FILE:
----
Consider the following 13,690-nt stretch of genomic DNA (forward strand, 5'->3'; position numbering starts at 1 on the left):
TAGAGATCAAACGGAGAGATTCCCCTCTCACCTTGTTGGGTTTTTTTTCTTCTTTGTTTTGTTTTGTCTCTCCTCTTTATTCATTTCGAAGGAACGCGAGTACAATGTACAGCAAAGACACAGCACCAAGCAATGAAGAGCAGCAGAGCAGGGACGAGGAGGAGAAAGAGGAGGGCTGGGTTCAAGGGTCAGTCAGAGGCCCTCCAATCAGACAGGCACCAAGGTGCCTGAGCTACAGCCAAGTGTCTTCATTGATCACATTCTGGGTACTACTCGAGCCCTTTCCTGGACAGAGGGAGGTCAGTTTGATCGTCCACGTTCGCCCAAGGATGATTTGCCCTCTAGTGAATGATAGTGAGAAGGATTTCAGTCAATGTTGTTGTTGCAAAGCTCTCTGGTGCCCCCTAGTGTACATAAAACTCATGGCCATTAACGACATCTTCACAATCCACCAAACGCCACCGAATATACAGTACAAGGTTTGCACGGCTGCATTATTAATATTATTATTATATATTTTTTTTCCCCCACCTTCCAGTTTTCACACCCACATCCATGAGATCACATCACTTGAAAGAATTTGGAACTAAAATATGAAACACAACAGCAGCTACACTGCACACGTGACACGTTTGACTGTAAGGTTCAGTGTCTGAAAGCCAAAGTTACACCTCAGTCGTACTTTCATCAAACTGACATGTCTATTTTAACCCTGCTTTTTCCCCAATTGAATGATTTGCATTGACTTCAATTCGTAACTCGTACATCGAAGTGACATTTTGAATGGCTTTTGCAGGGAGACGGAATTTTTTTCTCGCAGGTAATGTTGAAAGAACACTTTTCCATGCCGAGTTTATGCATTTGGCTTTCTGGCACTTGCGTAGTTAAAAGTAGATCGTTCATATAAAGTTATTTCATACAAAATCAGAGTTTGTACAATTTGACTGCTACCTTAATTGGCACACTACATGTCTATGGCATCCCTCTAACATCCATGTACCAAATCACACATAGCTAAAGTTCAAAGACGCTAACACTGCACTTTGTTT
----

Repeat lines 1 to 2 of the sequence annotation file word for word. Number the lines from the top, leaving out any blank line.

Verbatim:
Consider the following 13,690-nt stretch of genomic DNA (forward strand, 5'->3'; position numbering starts at 1 on the left):
TAGAGATCAAACGGAGAGATTCCCCTCTCACCTTGTTGGGTTTTTTTTCTTCTTTGTTTTGTTTTGTCTCTCCTCTTTATTCATTTCGAAGGAACGCGAGTACAATGTACAGCAAAGACACAGCACCAAGCAATGAAGAGCAGCAGAGCAGGGACGAGGAGGAGAAAGAGGAGGGCTGGGTTCAAGGGTCAGTCAGAGGCCCTCCAATCAGACAGGCACCAAGGTGCCTGAGCTACAGCCAAGTGTCTTCATTGATCACATTCTGGGTACTACTCGAGCCCTTTCCTGGACAGAGGGAGGTCAGTTTGATCGTCCACGTTCGCCCAAGGATGATTTGCCCTCTAGTGAATGATAGTGAGAAGGATTTCAGTCAATGTTGTTGTTGCAAAGCTCTCTGGTGCCCCCTAGTGTACATAAAACTCATGGCCATTAACGACATCTTCACAATCCACCAAACGCCACCGAATATACAGTACAAGGTTTGCACGGCTGCATTATTAATATTATTATTATATATTTTTTTTCCCCCACCTTCCAGTTTTCACACCCACATCCATGAGATCACATCACTTGAAAGAATTTGGAACTAAAATATGAAACACAACAGCAGCTACACTGCACACGTGACACGTTTGACTGTAAGGTTCAGTGTCTGAAAGCCAAAGTTACACCTCAGTCGTACTTTCATCAAACTGACATGTCTATTTTAACCCTGCTTTTTCCCCAATTGAATGATTTGCATTGACTTCAATTCGTAACTCGTACATCGAAGTGACATTTTGAATGGCTTTTGCAGGGAGACGGAATTTTTTTCTCGCAGGTAATGTTGAAAGAACACTTTTCCATGCCGAGTTTATGCATTTGGCTTTCTGGCACTTGCGTAGTTAAAAGTAGATCGTTCATATAAAGTTATTTCATACAAAATCAGAGTTTGTACAATTTGACTGCTACCTTAATTGGCACACTACATGTCTATGGCATCCCTCTAACATCCATGTACCAAATCACACATAGCTAAAGTTCAAAGACGCTAACACTGCACTTTGTTT